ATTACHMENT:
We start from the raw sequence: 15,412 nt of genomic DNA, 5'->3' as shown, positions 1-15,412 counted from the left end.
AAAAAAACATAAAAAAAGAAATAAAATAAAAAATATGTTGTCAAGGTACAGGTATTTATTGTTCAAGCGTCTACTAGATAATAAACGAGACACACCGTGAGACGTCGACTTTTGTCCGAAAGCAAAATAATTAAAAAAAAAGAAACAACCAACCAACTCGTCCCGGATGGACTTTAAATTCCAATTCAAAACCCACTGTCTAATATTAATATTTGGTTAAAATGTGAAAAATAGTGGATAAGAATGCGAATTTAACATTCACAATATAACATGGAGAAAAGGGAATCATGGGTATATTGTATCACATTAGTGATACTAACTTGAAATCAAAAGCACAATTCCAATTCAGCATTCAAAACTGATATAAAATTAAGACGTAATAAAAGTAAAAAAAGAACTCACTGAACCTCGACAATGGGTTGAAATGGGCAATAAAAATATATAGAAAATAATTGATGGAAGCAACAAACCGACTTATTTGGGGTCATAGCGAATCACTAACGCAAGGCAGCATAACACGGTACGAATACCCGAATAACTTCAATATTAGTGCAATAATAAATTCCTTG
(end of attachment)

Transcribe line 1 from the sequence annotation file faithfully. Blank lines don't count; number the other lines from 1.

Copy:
We start from the raw sequence: 15,412 nt of genomic DNA, 5'->3' as shown, positions 1-15,412 counted from the left end.